The Nature of Fragile Things by Susan Meissner

The 1906 earthquake in San Francisco has been an interest of mine for quite some time. The earthquake only lasted less than minute but the devastation was complete. The fires that broke out due to the quake were disastrous, leaving half the cities’ residence homeless and thousands, dead. I’m looking forward to seeing how Meissner weaves this unfortunate historic event into her story. Thank you, Berkley and NetGalley for a copy of this powerful story. -Stephanie

The Nature of Fragile Things by Susan Meissner

Berkley Publishing Group

Historical Fiction | Women’s Fiction

Pub Date 02 Feb 2021  


April 18, 1906: A massive earthquake rocks San Francisco just before daybreak, igniting a devouring inferno. Lives are lost, lives are shattered, but some rise from the ashes forever changed.

Sophie Whalen is a young Irish immigrant so desperate to get out of a New York tenement that she answers a mail-order bride ad and agrees to marry a man she knows nothing about. San Francisco widower Martin Hocking proves to be as aloof as he is mesmerizingly handsome. Sophie quickly develops deep affection for Kat, Martin’s silent five-year-old daughter, but Martin’s odd behavior leaves her with the uneasy feeling that something about her newfound situation isn’t right.

Then one early-spring evening, a stranger at the door sets in motion a transforming chain of events. Sophie discovers hidden ties to two other women. The first, pretty and pregnant, is standing on her doorstep. The second is hundreds of miles away in the American Southwest, grieving the loss of everything she once loved.

The fates of these three women intertwine on the eve of the devastating earthquake, thrusting them onto a perilous journey that will test their resiliency and resolve and, ultimately, their belief that love can overcome fear.

From the acclaimed author of The Last Year of the War and As Bright as Heaven comes a gripping novel about the bonds of friendship and mother love, and the power of female solidarity.


Book Review: Murder in the Queen’s Wardrobe by Kathy Lynn Emerson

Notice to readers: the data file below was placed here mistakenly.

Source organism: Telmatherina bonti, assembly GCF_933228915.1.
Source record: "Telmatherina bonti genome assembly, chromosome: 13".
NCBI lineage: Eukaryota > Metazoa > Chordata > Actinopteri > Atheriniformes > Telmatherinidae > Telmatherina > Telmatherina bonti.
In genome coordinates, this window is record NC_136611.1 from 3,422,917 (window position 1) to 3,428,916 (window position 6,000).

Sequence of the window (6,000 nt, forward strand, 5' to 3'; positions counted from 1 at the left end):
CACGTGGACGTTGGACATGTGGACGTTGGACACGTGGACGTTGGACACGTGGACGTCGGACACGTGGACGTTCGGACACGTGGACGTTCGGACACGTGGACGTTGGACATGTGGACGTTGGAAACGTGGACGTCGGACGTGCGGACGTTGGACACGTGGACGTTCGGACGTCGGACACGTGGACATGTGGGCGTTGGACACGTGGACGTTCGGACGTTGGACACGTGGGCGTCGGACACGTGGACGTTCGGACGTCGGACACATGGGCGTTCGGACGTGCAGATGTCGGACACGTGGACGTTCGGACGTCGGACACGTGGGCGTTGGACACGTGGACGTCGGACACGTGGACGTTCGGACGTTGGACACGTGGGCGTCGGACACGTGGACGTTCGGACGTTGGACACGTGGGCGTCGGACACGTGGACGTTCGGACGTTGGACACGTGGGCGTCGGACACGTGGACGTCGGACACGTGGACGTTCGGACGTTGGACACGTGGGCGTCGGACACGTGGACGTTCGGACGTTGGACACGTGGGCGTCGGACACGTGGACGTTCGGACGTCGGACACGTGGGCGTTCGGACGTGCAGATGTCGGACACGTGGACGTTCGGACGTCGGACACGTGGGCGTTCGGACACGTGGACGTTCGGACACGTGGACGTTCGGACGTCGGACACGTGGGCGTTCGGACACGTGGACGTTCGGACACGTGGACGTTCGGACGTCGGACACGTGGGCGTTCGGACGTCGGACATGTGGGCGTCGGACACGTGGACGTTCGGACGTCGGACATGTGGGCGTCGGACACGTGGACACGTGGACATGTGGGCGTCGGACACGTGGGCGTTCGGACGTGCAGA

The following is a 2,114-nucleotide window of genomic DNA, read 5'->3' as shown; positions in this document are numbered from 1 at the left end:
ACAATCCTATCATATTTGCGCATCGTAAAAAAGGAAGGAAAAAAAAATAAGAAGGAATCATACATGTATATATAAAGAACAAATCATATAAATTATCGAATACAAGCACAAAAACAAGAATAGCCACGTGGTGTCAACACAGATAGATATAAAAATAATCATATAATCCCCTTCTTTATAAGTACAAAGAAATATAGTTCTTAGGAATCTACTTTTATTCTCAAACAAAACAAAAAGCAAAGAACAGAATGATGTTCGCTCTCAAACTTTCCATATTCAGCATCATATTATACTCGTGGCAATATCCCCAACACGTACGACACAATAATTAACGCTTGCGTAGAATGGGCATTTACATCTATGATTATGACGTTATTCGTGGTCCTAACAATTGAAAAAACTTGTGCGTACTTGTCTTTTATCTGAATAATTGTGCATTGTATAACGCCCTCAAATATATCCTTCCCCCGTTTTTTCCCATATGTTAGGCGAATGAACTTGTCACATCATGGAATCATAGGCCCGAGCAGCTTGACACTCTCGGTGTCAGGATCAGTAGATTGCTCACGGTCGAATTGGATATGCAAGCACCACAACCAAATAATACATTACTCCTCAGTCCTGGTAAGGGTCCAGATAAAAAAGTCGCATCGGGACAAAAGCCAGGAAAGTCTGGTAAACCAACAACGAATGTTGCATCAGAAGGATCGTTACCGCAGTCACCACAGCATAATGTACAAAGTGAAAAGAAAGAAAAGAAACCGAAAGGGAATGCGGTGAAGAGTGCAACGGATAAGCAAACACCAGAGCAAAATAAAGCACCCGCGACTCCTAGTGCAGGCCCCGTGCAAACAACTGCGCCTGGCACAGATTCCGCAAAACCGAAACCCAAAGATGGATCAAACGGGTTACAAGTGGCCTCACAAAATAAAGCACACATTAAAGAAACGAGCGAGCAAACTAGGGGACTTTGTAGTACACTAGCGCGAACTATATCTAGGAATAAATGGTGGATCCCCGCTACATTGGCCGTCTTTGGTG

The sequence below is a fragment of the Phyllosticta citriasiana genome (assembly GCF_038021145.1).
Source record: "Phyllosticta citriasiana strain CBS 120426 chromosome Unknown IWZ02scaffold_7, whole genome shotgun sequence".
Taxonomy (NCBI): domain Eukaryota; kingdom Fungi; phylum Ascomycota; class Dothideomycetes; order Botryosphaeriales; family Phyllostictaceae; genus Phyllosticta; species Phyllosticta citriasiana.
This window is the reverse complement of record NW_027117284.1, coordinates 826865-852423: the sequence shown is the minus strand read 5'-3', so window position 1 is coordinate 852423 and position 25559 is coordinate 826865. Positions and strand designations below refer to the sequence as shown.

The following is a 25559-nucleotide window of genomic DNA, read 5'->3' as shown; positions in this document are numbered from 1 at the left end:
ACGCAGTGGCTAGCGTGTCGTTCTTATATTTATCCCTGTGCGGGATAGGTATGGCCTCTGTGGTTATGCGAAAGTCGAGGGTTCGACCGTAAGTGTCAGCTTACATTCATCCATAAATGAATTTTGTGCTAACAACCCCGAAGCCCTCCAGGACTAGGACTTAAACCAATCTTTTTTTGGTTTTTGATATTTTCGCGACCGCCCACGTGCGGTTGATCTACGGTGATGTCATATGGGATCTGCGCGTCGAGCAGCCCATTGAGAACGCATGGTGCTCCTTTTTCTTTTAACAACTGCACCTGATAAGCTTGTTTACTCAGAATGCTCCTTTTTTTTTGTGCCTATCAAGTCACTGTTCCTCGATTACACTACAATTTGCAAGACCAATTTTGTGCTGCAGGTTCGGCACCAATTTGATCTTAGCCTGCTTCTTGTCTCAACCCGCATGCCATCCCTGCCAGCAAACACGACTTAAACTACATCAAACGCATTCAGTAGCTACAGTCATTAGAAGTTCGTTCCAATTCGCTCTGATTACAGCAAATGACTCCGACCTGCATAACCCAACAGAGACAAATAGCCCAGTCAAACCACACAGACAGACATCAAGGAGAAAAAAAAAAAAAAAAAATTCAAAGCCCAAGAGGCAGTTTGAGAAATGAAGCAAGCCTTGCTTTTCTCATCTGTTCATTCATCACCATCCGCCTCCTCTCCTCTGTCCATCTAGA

Murder in the Queen Wardrobe

A female spymaster will face mortal danger to protect her husband and her queen. . .

London, 1582: Mistress Rosamond Jaffrey, a talented and well-educated woman of independent means, is recruited by Queen Elizabeth I’s spymaster, Sir Francis Walsingham, to be lady-in-waiting to Lady Mary, a cousin of the queen. With her talent in languages and knowledge of ciphers and codes, she will be integral to the spymaster as an intelligence gatherer, being able to get close to Lady Mary just at the time when she is being courted by Russia’s Ivan the Terrible. However, there are some nobles at court who will do anything they can to thwart such an alliance; and Rosamond soon realises the extent of the danger, when a prominent official is murdered and then an attempt is made on both her and Lady Mary’s lives. In her quest to protect her ward – and her estranged husband – Rosamond must put herself in mortal peril.


Hands down one of the best Historical Mystery Thrillers I have read this year by far. Where do I begin? This story captured my attention from the first page and that is a rare thing indeed. Emerson’s main character, Mistress Rosemond Jaffrey is and extremely educated, independent and strong women of her time. At first I wasn’t sure how her role as lady-in-waiting was going to work in this story but it was brilliantly played. All of the central characters in this story was written strong and even the behind the scene characters play an important role. Often times I read stories where there are characters that don’t add to the story one bit and this is not the case in this one. I don’t often say this because it’s a cliché but I was at the edge of my seat reading this story pretty much the whole time and I got annoyed when people would interrupt me from reading….*laughing*

One of the other things I find extremely important in a story is to leave the reader guessing who done it. Most times I guess the murderer right off the bat and that annoys me to no end. It wasn’t like that for this book. And the title and premise for this story is excellent!

When I read a book I want strong characters, dialogue, plot, setting, and intelligent writing. I found all this in Murder in The Queens Wardrobe. I am patiently waiting for more stories like this from Emerson and I want to read more adventure with Mistress Rosemond Jaffrey. She is my new favorite female character.

Who am I kidding….I hope that the author comes out with another story and soon! Highly recommend!

Stephanie M. Hopkins